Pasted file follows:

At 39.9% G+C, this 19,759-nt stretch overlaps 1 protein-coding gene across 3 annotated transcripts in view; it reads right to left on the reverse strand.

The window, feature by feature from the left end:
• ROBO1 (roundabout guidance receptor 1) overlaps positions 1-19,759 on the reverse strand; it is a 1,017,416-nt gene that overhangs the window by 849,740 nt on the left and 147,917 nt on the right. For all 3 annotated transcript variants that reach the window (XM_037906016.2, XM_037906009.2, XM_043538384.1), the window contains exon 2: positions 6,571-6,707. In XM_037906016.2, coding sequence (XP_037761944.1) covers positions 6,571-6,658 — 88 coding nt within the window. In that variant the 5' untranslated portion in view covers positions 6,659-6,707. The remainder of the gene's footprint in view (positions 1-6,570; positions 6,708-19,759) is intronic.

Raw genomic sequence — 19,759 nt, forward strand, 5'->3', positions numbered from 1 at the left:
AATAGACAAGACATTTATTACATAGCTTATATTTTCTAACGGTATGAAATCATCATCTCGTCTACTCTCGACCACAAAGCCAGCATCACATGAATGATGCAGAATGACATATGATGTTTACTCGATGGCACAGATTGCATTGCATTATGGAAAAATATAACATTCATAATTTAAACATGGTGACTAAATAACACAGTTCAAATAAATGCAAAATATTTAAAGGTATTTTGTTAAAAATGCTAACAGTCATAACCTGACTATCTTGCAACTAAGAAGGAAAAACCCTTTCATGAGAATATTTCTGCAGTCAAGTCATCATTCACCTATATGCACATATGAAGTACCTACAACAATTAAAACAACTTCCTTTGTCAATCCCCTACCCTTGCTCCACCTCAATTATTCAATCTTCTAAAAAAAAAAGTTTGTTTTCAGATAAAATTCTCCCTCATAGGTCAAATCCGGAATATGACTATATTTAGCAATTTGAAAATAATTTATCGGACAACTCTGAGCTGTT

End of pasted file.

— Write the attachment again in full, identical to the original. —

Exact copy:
At 39.9% G+C, this 19,759-nt stretch overlaps 1 protein-coding gene across 3 annotated transcripts in view; it reads right to left on the reverse strand.

The window, feature by feature from the left end:
• ROBO1 (roundabout guidance receptor 1) overlaps positions 1-19,759 on the reverse strand; it is a 1,017,416-nt gene that overhangs the window by 849,740 nt on the left and 147,917 nt on the right. For all 3 annotated transcript variants that reach the window (XM_037906016.2, XM_037906009.2, XM_043538384.1), the window contains exon 2: positions 6,571-6,707. In XM_037906016.2, coding sequence (XP_037761944.1) covers positions 6,571-6,658 — 88 coding nt within the window. In that variant the 5' untranslated portion in view covers positions 6,659-6,707. The remainder of the gene's footprint in view (positions 1-6,570; positions 6,708-19,759) is intronic.

Raw genomic sequence — 19,759 nt, forward strand, 5'->3', positions numbered from 1 at the left:
AATAGACAAGACATTTATTACATAGCTTATATTTTCTAACGGTATGAAATCATCATCTCGTCTACTCTCGACCACAAAGCCAGCATCACATGAATGATGCAGAATGACATATGATGTTTACTCGATGGCACAGATTGCATTGCATTATGGAAAAATATAACATTCATAATTTAAACATGGTGACTAAATAACACAGTTCAAATAAATGCAAAATATTTAAAGGTATTTTGTTAAAAATGCTAACAGTCATAACCTGACTATCTTGCAACTAAGAAGGAAAAACCCTTTCATGAGAATATTTCTGCAGTCAAGTCATCATTCACCTATATGCACATATGAAGTACCTACAACAATTAAAACAACTTCCTTTGTCAATCCCCTACCCTTGCTCCACCTCAATTATTCAATCTTCTAAAAAAAAAAGTTTGTTTTCAGATAAAATTCTCCCTCATAGGTCAAATCCGGAATATGACTATATTTAGCAATTTGAAAATAATTTATCGGACAACTCTGAGCTGTT